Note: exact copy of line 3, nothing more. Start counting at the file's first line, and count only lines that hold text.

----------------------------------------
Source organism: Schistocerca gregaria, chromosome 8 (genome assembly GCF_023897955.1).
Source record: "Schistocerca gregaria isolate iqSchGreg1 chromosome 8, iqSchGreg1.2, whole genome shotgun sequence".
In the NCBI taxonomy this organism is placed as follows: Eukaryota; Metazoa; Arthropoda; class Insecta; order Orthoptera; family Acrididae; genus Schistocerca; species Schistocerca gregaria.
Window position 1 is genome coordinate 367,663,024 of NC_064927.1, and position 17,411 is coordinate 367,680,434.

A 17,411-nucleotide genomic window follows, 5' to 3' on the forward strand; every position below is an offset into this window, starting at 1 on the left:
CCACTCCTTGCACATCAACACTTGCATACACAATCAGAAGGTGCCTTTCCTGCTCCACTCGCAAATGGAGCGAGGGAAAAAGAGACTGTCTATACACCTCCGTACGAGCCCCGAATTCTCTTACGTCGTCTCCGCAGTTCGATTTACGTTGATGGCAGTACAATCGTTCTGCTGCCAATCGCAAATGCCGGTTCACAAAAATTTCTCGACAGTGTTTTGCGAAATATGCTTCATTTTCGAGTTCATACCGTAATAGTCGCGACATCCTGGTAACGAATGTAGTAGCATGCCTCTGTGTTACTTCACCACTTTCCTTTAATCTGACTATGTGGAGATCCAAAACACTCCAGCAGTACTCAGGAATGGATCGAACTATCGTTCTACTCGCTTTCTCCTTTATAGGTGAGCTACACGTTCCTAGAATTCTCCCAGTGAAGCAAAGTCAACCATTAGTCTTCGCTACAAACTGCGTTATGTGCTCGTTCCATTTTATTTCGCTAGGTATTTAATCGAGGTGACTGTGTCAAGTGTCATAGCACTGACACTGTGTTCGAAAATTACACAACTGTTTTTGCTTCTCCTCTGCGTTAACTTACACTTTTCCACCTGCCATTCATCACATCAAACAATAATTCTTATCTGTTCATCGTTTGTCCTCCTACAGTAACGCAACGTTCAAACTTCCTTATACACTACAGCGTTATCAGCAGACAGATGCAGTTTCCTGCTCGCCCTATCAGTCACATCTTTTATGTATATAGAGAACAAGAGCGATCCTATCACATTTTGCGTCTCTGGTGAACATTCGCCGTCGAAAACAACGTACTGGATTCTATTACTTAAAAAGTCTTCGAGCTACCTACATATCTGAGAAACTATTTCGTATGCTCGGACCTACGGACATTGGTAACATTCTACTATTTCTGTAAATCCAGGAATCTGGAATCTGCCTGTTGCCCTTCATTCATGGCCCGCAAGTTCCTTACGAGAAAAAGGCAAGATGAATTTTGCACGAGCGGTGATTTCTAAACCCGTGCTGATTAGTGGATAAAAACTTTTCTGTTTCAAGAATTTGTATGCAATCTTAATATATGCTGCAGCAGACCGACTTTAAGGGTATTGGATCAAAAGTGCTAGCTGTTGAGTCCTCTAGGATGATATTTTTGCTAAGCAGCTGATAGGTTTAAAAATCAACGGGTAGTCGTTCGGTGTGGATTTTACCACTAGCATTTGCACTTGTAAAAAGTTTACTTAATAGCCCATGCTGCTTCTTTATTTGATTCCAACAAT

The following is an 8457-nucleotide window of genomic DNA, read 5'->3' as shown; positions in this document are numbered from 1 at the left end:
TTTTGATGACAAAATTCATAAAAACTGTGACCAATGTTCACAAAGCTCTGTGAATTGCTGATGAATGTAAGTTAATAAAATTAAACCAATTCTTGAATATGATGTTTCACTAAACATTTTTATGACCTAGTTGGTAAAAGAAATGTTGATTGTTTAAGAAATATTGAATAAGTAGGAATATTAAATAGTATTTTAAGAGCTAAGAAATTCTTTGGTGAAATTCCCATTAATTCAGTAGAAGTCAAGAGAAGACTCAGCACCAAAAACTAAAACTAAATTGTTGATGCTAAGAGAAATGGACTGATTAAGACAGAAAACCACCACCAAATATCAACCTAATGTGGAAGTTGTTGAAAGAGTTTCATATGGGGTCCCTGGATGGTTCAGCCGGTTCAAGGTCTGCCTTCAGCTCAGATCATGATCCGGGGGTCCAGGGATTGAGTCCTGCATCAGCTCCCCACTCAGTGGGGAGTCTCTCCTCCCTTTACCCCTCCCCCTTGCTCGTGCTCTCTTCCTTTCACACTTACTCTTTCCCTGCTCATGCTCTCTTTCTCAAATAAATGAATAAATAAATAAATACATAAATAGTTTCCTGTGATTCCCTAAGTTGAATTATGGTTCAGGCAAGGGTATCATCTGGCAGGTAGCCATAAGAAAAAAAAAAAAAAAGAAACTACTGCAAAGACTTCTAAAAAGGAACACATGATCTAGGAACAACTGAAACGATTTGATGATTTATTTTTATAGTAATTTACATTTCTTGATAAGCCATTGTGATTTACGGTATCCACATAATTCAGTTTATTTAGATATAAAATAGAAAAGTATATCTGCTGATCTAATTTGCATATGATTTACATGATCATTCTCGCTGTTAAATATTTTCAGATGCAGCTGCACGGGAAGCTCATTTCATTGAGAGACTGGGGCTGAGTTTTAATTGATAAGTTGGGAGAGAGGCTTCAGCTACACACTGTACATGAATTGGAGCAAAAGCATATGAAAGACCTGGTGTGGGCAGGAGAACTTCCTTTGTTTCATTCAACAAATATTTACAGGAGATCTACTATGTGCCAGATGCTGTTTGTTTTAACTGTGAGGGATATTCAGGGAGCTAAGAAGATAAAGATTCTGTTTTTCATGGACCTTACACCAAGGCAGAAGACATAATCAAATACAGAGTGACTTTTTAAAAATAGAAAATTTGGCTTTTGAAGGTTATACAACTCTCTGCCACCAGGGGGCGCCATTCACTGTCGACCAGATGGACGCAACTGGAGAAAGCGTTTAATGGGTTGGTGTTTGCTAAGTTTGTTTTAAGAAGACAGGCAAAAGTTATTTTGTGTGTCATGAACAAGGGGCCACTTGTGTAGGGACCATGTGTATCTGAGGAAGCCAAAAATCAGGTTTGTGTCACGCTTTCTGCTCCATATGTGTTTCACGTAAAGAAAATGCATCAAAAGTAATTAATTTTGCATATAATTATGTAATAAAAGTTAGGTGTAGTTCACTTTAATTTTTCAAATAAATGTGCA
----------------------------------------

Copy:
In the NCBI taxonomy this organism is placed as follows: Eukaryota; Metazoa; Arthropoda; class Insecta; order Orthoptera; family Acrididae; genus Schistocerca; species Schistocerca gregaria.